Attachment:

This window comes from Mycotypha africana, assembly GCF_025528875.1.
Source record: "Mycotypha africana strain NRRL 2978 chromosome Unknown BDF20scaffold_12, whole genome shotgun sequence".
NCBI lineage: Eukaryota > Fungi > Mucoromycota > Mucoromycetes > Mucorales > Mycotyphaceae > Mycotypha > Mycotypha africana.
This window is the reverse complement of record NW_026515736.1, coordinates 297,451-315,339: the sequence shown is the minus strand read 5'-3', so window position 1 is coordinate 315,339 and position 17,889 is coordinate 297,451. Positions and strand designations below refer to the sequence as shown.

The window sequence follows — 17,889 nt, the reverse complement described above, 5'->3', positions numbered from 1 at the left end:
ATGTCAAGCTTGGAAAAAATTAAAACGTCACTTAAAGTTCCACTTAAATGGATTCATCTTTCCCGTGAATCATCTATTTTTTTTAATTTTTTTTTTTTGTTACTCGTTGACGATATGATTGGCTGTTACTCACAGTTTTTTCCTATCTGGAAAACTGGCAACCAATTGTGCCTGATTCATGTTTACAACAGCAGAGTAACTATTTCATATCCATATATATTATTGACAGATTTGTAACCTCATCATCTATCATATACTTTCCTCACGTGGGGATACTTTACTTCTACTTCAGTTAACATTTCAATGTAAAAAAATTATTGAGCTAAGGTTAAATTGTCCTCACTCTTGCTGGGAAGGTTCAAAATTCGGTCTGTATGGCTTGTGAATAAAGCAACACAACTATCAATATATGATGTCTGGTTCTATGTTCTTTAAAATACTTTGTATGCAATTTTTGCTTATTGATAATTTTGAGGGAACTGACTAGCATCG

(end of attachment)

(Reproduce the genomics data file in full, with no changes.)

This window comes from Mycotypha africana, assembly GCF_025528875.1.
Source record: "Mycotypha africana strain NRRL 2978 chromosome Unknown BDF20scaffold_12, whole genome shotgun sequence".
NCBI lineage: Eukaryota > Fungi > Mucoromycota > Mucoromycetes > Mucorales > Mycotyphaceae > Mycotypha > Mycotypha africana.
This window is the reverse complement of record NW_026515736.1, coordinates 297,451-315,339: the sequence shown is the minus strand read 5'-3', so window position 1 is coordinate 315,339 and position 17,889 is coordinate 297,451. Positions and strand designations below refer to the sequence as shown.

The window sequence follows — 17,889 nt, the reverse complement described above, 5'->3', positions numbered from 1 at the left end:
ATGTCAAGCTTGGAAAAAATTAAAACGTCACTTAAAGTTCCACTTAAATGGATTCATCTTTCCCGTGAATCATCTATTTTTTTTAATTTTTTTTTTTTGTTACTCGTTGACGATATGATTGGCTGTTACTCACAGTTTTTTCCTATCTGGAAAACTGGCAACCAATTGTGCCTGATTCATGTTTACAACAGCAGAGTAACTATTTCATATCCATATATATTATTGACAGATTTGTAACCTCATCATCTATCATATACTTTCCTCACGTGGGGATACTTTACTTCTACTTCAGTTAACATTTCAATGTAAAAAAATTATTGAGCTAAGGTTAAATTGTCCTCACTCTTGCTGGGAAGGTTCAAAATTCGGTCTGTATGGCTTGTGAATAAAGCAACACAACTATCAATATATGATGTCTGGTTCTATGTTCTTTAAAATACTTTGTATGCAATTTTTGCTTATTGATAATTTTGAGGGAACTGACTAGCATCG